Community raises concern after video of teen being arrested circulates social media


AUGUSTA, Ga. (WJBF) – A video is circulating on social media of a Richmond County Sheriff’s Office deputy arresting a teen. The incident leaves some people for and against the measures taken by the deputy amid a growing concern about police encounters nationally.

A few teens could be seen selling water at the same intersection almost every weekend, according to nearby businesses and the community. But that wasn’t the basis for the arrest. Deputies told NewsChannel 6 it was a traffic hazard.

“That is a whole child bruh. That is a child,” a bystander could be heard stating on the video.

It was shot at a busy intersection in Augusta showing the result of an encounter between a deputy with the Richmond County Sheriff’s Office and a teenager Sunday.

“It’s a child, you gotta think about it,” that same person said trying to get the deputy to consider the age of the kid, all while continuing with an apparent arrest as others watched. And then, that deputy reassures those nearby.

“Y’all mind y’alls business, I got this. I got this,” the deputy said.

We learned that the kids were seen more than once in the intersection of Skinner Mill Road and Boy Scout Road, but not just selling water. Deputies told us they were stepping into traffic in the roadway, which they say is a hazard.

Sunday, a deputy saw the kids getting into traffic again and met one 15-year-old with obscene language and then a confrontation that led to an arrest. But as soon as a portion of what happened hit social media, people began taking sides, praising the deputy and others supporting the kid.

Jennifer Taylor shared with us on Facebook, “Those boys are doing nothing more than what parents set up for their kids selling lemonade in neighborhoods. They just happen to be where the action is…and that’s smart! Go where the traffic is! And it’s not like that’s a hot spot for lots of traffic!”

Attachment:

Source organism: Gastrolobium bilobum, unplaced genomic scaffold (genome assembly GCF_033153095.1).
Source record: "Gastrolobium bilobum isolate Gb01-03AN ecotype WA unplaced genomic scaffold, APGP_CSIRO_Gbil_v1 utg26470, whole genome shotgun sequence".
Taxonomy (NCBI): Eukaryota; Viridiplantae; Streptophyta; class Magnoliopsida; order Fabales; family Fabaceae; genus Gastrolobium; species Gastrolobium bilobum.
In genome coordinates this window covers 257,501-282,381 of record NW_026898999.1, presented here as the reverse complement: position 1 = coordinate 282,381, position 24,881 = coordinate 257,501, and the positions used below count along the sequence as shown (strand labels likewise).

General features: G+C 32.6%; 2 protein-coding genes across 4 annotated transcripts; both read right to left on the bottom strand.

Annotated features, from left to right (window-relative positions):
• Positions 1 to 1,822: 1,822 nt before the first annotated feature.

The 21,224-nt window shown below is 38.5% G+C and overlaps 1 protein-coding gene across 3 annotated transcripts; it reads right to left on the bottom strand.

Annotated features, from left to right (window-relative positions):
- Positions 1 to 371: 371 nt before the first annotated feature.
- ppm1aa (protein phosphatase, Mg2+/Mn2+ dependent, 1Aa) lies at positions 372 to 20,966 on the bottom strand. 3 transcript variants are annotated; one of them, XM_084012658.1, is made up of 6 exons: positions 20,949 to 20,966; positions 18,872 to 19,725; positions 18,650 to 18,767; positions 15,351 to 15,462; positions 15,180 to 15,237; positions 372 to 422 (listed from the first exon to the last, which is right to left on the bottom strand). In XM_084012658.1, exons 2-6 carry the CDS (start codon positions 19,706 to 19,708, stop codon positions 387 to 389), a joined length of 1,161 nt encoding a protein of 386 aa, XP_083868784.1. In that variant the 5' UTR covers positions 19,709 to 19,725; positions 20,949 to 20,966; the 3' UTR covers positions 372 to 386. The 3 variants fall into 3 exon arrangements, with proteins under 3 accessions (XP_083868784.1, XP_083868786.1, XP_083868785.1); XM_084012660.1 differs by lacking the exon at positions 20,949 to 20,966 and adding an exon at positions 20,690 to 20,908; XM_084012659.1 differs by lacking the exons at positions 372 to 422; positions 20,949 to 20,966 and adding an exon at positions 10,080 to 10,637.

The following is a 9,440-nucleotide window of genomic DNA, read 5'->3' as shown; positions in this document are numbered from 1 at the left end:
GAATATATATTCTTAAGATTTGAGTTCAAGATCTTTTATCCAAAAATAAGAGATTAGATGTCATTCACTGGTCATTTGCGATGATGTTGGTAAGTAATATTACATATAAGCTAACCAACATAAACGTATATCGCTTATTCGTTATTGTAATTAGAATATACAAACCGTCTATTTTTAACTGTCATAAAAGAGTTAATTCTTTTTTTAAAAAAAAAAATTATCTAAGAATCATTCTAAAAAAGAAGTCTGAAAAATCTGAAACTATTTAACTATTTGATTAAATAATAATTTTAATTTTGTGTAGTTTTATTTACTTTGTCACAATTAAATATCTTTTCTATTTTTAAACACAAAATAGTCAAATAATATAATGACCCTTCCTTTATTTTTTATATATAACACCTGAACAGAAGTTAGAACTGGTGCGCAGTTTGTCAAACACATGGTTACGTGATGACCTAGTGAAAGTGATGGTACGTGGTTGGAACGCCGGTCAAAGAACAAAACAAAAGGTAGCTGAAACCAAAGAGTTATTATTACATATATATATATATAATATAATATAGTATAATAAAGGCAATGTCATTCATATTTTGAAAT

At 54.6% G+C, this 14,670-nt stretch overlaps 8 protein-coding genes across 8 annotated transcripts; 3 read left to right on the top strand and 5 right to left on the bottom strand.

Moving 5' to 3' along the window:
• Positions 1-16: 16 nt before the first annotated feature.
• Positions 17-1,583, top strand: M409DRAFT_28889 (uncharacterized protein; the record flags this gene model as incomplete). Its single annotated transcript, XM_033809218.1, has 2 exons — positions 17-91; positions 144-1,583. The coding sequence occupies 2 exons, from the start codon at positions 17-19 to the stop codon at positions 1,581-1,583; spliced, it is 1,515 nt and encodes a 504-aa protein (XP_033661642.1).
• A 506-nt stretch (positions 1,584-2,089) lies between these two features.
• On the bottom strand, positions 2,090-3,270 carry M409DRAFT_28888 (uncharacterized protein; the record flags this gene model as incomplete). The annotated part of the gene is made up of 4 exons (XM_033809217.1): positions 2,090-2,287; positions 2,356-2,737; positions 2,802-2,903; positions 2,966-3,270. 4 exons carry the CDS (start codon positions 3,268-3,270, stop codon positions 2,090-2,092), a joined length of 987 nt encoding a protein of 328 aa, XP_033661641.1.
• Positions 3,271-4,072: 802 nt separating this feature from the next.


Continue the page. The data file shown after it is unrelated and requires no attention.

Other reports on social media allege the child’s mother took him to a hospital and is considering a lawyer. We reached out to a local attorney to see if an incident such as this one could turn into a civil matter.

M. Austin Jackson told us, “Expert testimony would have to be called to show how a police officer breached the standard of care.”

The teen was charged with a misdemeanor, obstruction of a law enforcement officer and released to a relative, according to RCSO. There are no charges for selling the water. However, a spokesman from the Sheriff’s Office said you need to have a permit to sell anything on a county right of way.

“The first thing that a lawyer is going to look at is what are the damages,” Jackson added. “How was a person damaged from a certain incident. Was he or she injured? Are there medical bills?”

We spoke with Richard Dixon, Director of Police Academy in Appling and Athens, Georgia for tips on how to encounter the police. His tips include:

  1. Obey all lawful commands. Make sure police can see your hands. Know that they may be scared too.
  2. The place to argue is not in the street. Save it for what it was made for, the courts and the system.

Photojournalist: Gary Hipps

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